Basics of Patent Protection 1

By Tony Armstrong

People often ask me “how do I protect my idea?” There are many ways to do so – the important thing is to do it. Probably best to consult your attorney but here are two of the more ‘popular’ categories of intellectual property:

  1. Patents When you register your invention with the government—a process that can take more than a year—you gain the legal right to exclude anyone else from manufacturing or marketing it. Patents cover tangible things. They can also be registered in foreign countries, to help keep international competitors from finding out what your company is doing. Once you hold a patent, others can apply to license your product. Patents can last for 20 years.
  2. Trademarks A trademark is a name, phrase, sound or symbol used in association with services or products. It often connects a brand with a level of quality on which companies build a reputation. Trademark protection lasts for 10 years after registration and can be renewed “in perpetuity”. But trademarks don’t have to be registered. If a company creates a symbol or name it wishes to use exclusively, it can simply attach the TM symbol. This effectively marks the territory and gives the company room to prosecute if other companies attempt to use the same symbol for their own purposes.
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Case Studies in Cooperation

By Bill Stephan

Read this great article in Site Selection Magazine.

University, business, and economic-development teams have a long history of collaboration that ranges from soft investment, such as co-development of curriculum, to hard investment, including construction of commercial research parks. Often these initiatives target start-up companies (spun from technologies developed on campus) and are consequently of great interest on campus but of only marginal interest to established companies in the region.

However, in today’s tough economic climate an emerging synergy is developing between companies desperate to explore new channels to profitability and universities seeking to replace lost state aid and reduced public research dollars.

Read the entire case study from Site Selection Magazine

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Assessing the University’s Role in Economic Development

By David Gard

Over the past year, the IU Office of Engagement has become increasingly involved in economic development-focused initiatives of the Association of Public and Land-grant Universities (APLU).  I am fortunate to have been appointed to serve on APLU’s Commission on Innovation, Competitiveness, and Economic Prosperity (CICEP).  CICEP is focused on: 1) understanding and defining the expanding university role in local and regional innovation; 2) expanding the tools and metrics for universities to measure and explain their role to a wide range of audiences; and 3) gaining a better understanding of the innovation ecologies in which public institutions operate.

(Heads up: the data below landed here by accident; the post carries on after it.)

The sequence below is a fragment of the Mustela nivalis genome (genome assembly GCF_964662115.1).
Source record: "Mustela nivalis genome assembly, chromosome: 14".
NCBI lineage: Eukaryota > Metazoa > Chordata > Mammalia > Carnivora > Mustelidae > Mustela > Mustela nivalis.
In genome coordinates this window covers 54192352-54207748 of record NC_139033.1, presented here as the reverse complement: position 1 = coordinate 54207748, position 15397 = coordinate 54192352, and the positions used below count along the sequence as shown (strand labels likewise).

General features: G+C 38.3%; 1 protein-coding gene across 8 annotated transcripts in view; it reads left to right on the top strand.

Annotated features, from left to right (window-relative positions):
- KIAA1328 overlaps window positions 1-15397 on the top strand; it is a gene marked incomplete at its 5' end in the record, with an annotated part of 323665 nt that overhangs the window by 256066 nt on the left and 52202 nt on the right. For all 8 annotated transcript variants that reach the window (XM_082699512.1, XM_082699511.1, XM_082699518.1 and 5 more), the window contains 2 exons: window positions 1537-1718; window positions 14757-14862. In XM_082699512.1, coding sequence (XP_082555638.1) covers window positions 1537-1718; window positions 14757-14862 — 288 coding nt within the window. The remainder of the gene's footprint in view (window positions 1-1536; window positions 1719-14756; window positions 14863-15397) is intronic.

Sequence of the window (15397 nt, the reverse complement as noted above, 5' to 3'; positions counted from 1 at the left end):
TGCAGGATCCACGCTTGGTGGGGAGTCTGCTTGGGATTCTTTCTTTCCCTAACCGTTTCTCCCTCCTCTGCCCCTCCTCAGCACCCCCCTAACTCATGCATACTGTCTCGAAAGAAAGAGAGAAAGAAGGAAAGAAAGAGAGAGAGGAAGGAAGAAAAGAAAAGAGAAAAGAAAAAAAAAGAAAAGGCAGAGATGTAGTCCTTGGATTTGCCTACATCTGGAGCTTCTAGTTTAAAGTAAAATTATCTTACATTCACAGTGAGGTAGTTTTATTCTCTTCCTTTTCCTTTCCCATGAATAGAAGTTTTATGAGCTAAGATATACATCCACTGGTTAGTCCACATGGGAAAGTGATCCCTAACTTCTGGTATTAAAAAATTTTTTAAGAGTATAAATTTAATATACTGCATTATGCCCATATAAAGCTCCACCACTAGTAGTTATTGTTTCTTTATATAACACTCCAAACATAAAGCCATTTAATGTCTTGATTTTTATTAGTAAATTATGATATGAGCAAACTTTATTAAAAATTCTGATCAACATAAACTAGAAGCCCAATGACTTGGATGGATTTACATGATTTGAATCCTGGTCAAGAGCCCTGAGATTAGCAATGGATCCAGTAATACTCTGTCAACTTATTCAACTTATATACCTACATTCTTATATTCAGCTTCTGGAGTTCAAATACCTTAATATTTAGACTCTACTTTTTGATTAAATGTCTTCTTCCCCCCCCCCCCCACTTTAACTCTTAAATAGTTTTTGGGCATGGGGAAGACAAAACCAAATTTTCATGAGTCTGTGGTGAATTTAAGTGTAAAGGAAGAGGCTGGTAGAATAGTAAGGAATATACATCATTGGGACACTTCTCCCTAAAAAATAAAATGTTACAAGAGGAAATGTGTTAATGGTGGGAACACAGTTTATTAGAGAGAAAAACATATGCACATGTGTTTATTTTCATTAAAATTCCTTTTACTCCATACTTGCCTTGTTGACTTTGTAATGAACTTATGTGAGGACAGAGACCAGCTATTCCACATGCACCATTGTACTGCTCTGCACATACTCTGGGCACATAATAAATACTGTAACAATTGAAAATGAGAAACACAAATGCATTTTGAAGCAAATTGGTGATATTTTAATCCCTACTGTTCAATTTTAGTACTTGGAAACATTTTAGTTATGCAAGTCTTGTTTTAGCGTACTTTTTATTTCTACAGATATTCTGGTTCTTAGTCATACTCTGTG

This group has developed an internal self-assessment tool that institutions can use to evaluate their particular engagement attributes and activities in regional economic development.  These include traits relating to cultural aspects of public universities and those focused on structural elements, the existence of specific positions, programs or offices to facilitate increased partnerships with the external community.

The Office of Engagement implemented use of the tool to augment our strategic planning activities, assessing our role in facilitating regional economic development and engagement at IU and across the state of Indiana.  We developed a unique reporting format to summarize the results of the internal assessment and provided this along with feedback to APLU, enabling IU to become one of the first members to implement the tool in this detailed manner.  As a result, I recently had the opportunity to present how IU applied the tool in this manner at APLU’s annual meeting in Dallas.

We recognize the value of this assessment process and are in the process of extending use of the tool across IU’s regional campuses through the IU Council on Regional Engagement and Economic Development (CREED).

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The Diverse Roles of University Research

By Bill Stephan

University research has formed the foundation of many of the most significant U.S. technological advancements; entire industries such as biotechnology and the Internet can be traced back to fundamental discoveries at universities.  By playing an increasingly vital role in the nation’s innovation pipeline, university research and technology commercialization will continue to shape the world of tomorrow.  As a research institution of the highest order, Indiana University and its faculty are addressing some of the most complex problems facing the health care industry by (1) conducting leading edge research across the life sciences and health information spheres and (2) accelerating the commercialization of research with market potential.

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RealClearPolitics – Learning From Japan’s Mistakes

By Bill Stephan